Yesterday, the U.S. Supreme Court in Melendez-Diaz v. Massachusetts ruled in a close, 5-4, decision that laboratory reports related to the testing of drugs at a police laboratory are to be considered as testimonial evidence within the meaning of the Sixth Amendment. In effect, this means that a criminal defendant has the right at trial to confront personally the maker of the laboratory report on confrontation clause grounds.
New Jersey has held this to be the case for many years, as in State v. Berezansky (Lab results of a DWI Blood test), State v. Renshaw , (Requiring testimony of person who drew blood sample from intoxicated defendant) and State v. Kent , (Requiring the defendant to put the state on notice that the lab tech will be required to appear to testify in court).
What does this mean? Potentially, quite a bit. If the state's case against a defendant for drunk driving is based on blood drawn at the hospital, or a drug possession case on a lab test of that "brown vegetative substance," that lab report becomes critical. Without it, they lose! Thus the prosecutor has to be sure that the lab technician that conducted the test and wrote the report is subpoenae'd and ready to testify at trial in order for the results of the test to be accepted into evidence.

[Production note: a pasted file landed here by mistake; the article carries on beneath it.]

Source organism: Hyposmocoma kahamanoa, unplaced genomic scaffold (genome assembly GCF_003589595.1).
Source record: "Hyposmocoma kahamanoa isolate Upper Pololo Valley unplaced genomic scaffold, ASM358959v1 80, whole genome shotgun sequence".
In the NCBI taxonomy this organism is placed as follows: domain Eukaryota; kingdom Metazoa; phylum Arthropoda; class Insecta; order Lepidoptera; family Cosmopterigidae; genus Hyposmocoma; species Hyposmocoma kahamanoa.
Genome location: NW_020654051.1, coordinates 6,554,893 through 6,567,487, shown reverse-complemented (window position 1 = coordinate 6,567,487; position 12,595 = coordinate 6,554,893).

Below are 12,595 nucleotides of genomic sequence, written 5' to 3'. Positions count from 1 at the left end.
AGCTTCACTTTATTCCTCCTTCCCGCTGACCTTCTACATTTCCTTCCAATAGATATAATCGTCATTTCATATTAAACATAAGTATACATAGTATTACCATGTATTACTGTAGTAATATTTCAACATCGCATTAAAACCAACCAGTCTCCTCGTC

Remember, just because the police suspect that that white powder is cocaine, doesn't mean that it is and more importantly, cannot be proven to be such without that lab test. Not long ago I was able to plead a drunk driving case down to careless driving because the lab report had come in a day or two before a date certain for trial, and the prosecutor could not produce the nurse that drew and tested my client's blood.
The upshot of all of this is that people charged with drug offenses and drunk driving need to be aware of this right to confront state witnesses, and should consult with an attorney to make sure those rights are protected. Remember, it is the state's burden to prove that you were drunk, high, or in possession of drugs; nothing is presumed based solely on non-expert testimony.
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